Instead of competing in the Bassmaster Elite Series tournament at Winyah Bay recently in his home state of South Carolina, Davy Hite was in Little Rock, Ark., working as a commentator on the Bassmaster LIVE video production team.
It marked the completed cycle of a career change, the seed of which was planted in the pluff mud off the Carolina coast three years ago. When the two-time B.A.S.S. Angler of the Year and Bassmaster Classic champion plowed his boat into the pluff mud on his way to the Day 2 check-in on April 8, 2016, it appeared to be a disaster. It would prove to be a blessing.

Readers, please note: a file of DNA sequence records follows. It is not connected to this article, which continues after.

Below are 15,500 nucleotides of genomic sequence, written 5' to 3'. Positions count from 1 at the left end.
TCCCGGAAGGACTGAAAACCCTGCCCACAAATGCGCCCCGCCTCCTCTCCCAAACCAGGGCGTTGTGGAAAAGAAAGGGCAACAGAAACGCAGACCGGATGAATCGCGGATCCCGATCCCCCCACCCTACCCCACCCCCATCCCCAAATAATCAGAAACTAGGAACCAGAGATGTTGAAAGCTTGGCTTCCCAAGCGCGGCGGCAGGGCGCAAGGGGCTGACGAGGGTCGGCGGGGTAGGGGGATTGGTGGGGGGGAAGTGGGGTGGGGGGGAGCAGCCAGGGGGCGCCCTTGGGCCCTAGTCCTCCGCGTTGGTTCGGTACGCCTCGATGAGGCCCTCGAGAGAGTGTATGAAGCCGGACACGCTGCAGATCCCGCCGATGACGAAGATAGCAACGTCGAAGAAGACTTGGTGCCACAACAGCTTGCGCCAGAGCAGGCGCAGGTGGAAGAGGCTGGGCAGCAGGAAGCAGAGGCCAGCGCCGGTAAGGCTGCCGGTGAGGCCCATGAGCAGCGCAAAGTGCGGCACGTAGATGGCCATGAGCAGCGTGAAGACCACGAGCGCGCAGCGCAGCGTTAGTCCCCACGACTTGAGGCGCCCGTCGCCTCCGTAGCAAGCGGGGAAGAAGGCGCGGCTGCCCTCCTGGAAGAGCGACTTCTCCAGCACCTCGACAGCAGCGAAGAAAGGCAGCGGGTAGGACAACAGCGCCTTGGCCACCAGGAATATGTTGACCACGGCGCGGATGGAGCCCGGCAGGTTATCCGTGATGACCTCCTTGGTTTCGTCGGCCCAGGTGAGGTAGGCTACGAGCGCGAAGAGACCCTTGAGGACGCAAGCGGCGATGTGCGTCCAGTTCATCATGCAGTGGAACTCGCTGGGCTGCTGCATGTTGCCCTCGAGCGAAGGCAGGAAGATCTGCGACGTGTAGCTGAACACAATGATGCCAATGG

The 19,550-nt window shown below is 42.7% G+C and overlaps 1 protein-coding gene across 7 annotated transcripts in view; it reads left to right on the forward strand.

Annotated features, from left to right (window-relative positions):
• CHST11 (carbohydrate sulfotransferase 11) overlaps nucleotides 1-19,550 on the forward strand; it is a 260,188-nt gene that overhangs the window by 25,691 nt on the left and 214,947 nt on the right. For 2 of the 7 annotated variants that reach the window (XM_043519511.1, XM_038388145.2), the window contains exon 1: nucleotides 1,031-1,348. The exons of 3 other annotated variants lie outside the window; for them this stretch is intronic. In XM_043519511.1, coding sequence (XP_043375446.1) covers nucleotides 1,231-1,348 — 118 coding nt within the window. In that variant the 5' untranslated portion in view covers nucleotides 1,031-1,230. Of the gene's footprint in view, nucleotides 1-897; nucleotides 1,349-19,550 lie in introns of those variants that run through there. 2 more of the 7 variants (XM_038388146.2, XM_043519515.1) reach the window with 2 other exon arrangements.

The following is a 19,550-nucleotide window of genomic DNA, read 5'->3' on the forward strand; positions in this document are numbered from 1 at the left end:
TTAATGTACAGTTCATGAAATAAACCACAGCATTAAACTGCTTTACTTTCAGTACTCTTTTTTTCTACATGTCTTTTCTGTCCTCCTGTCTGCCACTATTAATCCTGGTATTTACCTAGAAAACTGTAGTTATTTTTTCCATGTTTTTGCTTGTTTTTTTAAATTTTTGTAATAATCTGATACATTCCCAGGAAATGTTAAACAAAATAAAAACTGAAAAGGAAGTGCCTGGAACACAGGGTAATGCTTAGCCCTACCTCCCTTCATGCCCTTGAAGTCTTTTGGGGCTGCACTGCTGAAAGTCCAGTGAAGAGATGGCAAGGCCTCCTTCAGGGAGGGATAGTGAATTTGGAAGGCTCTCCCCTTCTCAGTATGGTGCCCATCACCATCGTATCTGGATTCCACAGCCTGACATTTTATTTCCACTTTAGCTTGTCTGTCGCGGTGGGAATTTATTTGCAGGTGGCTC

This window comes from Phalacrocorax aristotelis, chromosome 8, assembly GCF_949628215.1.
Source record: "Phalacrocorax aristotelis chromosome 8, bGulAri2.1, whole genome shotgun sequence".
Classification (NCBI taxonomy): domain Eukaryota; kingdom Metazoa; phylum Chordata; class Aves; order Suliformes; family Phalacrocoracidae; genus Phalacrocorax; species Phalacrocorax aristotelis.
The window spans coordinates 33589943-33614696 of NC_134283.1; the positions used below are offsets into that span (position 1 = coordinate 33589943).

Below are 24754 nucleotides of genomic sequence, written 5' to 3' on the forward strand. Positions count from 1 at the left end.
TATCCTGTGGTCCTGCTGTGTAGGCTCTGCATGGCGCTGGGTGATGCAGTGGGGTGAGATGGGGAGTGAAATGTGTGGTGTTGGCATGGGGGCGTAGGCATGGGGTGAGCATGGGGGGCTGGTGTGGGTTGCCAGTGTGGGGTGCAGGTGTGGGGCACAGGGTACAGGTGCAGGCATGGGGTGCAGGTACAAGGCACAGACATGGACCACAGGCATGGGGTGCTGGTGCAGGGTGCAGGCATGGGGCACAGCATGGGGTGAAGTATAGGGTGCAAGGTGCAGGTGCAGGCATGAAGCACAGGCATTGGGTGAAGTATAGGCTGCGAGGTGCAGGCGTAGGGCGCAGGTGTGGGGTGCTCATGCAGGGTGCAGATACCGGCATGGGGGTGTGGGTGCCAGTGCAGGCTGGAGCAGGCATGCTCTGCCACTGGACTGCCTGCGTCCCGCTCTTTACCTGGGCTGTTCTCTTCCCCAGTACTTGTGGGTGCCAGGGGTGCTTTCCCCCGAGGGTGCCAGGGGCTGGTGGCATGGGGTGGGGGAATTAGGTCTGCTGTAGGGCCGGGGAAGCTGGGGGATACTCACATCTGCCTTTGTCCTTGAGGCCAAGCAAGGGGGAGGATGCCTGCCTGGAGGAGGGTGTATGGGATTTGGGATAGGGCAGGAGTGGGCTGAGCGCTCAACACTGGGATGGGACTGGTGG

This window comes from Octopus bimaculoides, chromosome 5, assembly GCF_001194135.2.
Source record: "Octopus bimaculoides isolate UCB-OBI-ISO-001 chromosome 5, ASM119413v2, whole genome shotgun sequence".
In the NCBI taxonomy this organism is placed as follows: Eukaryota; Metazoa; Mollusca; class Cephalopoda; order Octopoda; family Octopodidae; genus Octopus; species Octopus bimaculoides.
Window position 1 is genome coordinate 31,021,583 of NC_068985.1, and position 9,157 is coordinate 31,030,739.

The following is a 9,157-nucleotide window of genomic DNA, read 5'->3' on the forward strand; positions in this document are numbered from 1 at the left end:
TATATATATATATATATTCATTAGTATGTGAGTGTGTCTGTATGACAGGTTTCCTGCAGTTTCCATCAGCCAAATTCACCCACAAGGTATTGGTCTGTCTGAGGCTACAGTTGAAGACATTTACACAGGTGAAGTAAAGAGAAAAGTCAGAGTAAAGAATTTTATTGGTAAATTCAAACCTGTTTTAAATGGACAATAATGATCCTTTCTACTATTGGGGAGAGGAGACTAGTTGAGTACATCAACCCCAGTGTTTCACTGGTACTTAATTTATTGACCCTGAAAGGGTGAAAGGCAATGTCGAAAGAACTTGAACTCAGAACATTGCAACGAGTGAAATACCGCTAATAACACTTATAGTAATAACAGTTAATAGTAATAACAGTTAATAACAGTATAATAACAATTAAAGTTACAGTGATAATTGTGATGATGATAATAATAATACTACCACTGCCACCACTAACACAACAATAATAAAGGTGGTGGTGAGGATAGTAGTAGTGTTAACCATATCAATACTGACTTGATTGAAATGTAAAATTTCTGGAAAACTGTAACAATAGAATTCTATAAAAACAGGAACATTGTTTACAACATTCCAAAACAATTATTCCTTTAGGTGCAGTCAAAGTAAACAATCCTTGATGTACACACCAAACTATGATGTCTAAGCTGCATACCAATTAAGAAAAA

Hite had been told about a shortcut to his fishing destination that day at Winyah Bay. It was smooth sailing on the way down; not so much at a lower tide on the way back. If you’re not familiar with the “Carolina quicksand” known as pluff mud, it’s a silty ooze of decaying plant and animal life, grayish brown in color, with a distinctive smell. Step off into the pluff, and you can go poof, but more likely sink up to your knees or hips. High tide is the only remedy for a bass boat banked in the pluff.